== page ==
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Thread: Heliamphora

  1. #17

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    hi all;

    I think one of the secrets is to make sure the roots don't heat up. That's why, i am using terracotta pots. I am growing H. tatei var tatei in sphagnum moss and nutans "giant" in a mix of 50% peat moss and the rest a combination of perlite, vermiculite, and sphagnum moss. They are both doing really well, they are throwing pitchers at me. The temperature right now is about 34 during the day and 25 at night and they are growing in a fish tank.

    Gus

  2. #18
    jlechtm's Avatar
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    My Heliamphora (nutans, heterodoxa, ionasi, minor and various hybrids) all grow in NZ long-fiber sphagnum with some perlite mixed in. Over the years, I have lost H. tatei and H. tatei var. neblinae (both of which hurt a lot!). I used to water in essence via the tray method (small amount of water in the bottom of the tank), but I've begun an experiment (I finally have enough plants to experiment!). In one 55 gal tank, the plants are raised on screens and top watered and misted frequently. In the other 55 gal tank, the plants are sitting on the bottom with a small amount of water. I believe I lost the plants above due to fluctuating water levels -- alternating very wet and then dry seems to have rotted them out. Since I've kept the watering more consistent in the tray-watered tank, the plants seem to be doing better, and the screen experiment is only a few weeks old. Temps are low 70s during the day and 60s at night (basement, under lights). My plants seem to be very susceptible to scorch, when I change a bulb, many plants seem to get sunburned (I'm trying to be more careful about increasing light levels gradually by raising the lights then slowly lowering them). My plants consistently flower in the winter (now) as the photoperiod drops to 12 hours from a high of 16 during the summer.

    In my experience, H. ionasi seems to be the most sensitive to wet feet. I've kept these dryer for several months now, and even the most pitiful little guy has improved considerably.
    Growing CP since 1975. Succeeding (more or less) since 1990.

    Sarracenia & Heliamphora Growlist

  3. #19

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    Trent,

    I am very interested in the use of such mulch as you mention. I have some good results with some Drosera species using mulch with aniseptic qualities, and I might have to try it with Heliamphora as well. I am still struggling with the genus, and will begin to try fertilizer. Back in the Days of Yore I was corresponding with Joachim Nertz, and in an old letter he mentioned immersing the plant monthly in a bucket that had some manure in it. I am sure he has since refined his protocol, but as I recall he had some good results back then!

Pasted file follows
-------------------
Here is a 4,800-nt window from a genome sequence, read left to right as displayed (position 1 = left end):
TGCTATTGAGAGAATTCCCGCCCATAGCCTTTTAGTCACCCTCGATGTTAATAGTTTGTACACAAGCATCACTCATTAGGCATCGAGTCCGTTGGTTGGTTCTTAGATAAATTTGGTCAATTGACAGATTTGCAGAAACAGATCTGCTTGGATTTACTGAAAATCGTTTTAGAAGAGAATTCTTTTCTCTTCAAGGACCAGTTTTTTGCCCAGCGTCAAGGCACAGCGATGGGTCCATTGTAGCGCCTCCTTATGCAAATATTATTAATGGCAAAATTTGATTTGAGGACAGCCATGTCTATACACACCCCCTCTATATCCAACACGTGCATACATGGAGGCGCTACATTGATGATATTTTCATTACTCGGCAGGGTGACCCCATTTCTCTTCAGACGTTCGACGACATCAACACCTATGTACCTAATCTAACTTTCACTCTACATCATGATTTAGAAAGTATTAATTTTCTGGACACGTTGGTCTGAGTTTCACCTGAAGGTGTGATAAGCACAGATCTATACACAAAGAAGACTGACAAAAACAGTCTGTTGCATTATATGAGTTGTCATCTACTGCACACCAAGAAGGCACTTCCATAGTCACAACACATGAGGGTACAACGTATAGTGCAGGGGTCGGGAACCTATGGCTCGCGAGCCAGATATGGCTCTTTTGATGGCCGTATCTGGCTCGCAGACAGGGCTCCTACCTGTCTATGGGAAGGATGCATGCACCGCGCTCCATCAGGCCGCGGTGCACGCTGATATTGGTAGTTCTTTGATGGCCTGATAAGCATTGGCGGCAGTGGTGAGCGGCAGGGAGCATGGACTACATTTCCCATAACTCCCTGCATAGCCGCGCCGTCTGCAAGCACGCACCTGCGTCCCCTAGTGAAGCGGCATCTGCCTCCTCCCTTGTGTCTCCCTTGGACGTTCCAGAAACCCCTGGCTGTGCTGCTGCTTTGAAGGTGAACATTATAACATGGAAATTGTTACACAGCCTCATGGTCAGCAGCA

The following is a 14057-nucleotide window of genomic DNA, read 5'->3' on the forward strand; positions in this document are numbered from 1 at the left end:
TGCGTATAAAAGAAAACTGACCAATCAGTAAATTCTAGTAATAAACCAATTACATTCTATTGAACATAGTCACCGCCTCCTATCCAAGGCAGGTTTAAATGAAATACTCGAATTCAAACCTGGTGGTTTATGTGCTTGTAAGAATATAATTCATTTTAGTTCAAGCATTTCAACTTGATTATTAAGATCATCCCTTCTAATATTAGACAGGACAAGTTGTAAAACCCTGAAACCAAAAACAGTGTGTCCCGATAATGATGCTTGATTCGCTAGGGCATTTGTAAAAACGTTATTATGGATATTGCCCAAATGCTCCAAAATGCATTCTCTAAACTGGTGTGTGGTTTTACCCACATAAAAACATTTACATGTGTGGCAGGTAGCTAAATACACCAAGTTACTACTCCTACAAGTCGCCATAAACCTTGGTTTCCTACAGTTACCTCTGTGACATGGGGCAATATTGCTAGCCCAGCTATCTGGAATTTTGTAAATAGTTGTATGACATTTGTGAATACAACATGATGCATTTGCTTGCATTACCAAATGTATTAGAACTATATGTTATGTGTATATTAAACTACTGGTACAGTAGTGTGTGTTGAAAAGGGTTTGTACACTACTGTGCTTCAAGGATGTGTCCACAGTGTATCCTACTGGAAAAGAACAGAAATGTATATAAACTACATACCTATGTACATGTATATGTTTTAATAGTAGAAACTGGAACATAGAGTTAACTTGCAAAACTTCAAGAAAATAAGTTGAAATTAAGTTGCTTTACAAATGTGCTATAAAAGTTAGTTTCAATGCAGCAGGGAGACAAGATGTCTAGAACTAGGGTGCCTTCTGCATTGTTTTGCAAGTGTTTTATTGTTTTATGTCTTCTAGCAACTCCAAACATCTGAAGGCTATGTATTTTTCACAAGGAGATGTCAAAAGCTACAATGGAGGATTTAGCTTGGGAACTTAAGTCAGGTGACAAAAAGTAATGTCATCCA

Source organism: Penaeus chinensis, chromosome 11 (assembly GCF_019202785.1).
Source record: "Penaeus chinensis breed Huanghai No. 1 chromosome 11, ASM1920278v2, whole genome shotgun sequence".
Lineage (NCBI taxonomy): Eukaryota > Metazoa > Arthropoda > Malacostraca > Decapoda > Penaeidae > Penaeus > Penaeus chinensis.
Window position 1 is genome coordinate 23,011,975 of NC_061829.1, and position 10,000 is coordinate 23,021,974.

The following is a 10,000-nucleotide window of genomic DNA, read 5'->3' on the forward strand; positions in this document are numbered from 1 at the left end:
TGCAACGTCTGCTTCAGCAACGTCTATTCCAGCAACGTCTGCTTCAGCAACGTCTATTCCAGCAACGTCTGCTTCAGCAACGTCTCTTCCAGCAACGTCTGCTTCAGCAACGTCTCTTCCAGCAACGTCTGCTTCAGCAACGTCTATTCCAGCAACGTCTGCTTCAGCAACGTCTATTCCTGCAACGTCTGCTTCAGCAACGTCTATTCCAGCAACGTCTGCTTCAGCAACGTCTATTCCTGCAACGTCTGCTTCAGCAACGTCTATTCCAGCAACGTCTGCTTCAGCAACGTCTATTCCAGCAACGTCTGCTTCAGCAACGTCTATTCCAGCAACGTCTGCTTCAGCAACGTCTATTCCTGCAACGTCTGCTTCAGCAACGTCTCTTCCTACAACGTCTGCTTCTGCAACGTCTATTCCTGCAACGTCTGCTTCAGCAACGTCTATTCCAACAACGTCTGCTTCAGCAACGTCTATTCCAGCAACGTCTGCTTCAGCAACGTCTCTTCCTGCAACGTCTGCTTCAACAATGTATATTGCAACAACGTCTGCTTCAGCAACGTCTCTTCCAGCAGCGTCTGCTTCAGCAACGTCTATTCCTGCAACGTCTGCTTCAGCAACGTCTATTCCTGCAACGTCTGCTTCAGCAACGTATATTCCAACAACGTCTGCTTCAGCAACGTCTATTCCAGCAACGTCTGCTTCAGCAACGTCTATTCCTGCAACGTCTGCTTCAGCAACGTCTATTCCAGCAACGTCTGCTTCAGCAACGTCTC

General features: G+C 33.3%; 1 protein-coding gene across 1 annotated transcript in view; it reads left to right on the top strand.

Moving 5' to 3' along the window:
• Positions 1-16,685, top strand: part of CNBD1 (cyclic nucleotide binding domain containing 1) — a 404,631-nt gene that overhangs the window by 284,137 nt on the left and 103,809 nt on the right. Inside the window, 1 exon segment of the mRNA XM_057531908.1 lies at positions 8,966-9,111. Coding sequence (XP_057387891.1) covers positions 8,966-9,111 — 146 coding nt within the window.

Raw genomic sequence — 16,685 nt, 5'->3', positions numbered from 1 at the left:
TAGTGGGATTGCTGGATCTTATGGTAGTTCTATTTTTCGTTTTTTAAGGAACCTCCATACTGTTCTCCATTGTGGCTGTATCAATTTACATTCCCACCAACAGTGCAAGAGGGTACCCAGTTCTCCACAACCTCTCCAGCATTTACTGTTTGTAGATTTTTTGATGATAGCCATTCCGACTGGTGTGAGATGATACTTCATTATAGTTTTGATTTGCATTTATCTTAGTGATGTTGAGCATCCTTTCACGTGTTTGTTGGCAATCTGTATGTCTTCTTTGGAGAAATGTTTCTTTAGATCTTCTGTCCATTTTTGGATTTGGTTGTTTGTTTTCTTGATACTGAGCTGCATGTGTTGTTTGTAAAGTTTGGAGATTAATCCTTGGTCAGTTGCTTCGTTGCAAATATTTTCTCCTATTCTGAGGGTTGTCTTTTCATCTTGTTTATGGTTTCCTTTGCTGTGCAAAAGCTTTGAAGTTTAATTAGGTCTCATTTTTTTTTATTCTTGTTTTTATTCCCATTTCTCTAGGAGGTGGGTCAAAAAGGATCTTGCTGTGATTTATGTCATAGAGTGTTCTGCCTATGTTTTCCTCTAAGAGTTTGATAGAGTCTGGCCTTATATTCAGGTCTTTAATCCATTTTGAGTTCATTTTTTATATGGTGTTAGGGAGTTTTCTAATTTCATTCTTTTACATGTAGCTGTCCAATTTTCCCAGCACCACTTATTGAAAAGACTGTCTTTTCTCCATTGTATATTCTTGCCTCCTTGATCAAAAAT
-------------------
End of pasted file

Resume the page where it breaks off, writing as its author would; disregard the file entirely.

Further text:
Jay, I had my best results as well via tray watering, and I *never* let the trays dry out. Losing the H. ionassi hybrid you gave me was a hard hit, since it was in bud. I had never flowered any of them (well, I never had them to flower, lol). I have heard they can take a good deal of heat if the roots are cool, so I can only assume that the very hot weather we had was responsible for the loss. I believe that nightime drop is critical for their happieness as is the case with so many of the Tepui species. It's not the heat that gets to them, but the lack of differential between day and night when summer sets in. My plants likewise did not prosper in the evenly cool conditions of my cellar, so I am inclined to think that a marked change between day and night temps. is very important. If their culture holds true to other genera from the same area, an increase in humidity during the night would also be desirable.

    These are fantastic plants! I believe I like them more than any other CP (yup, including Drosera!), and look forward to mastering their culture.
    "Grow More, Share More"

  4. #20
    Nepenthes Specialist nepenthes gracilis's Avatar
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    Temperature is not a big factor I think. More of lots and LOTS of overhead watering with nice decent humidity 70% and higher possibly only a minimum of 80% even. Also a very well drained mix lke mentioned before should be always be imperative. If you're having trouble with your plants, check for insect pests in the soil (i had toruble with gnats again) and check your climate after. Most likely it's due to low humidity and/or compacted soil and root suffocation.

    My .02 cents.

  5. #21

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    I agre with Tamlin above, i i had received 2 h x minors and had killed them both, i think i kept the humidity up but i kept them water logged, i thought they were like some sarrs that like being with water all the time, so i learned from my mistake, now i really want to try to grow it again

    and like tamlin said, when they go, they go fast!
    Expression = Maneuverability x Coiffure squared

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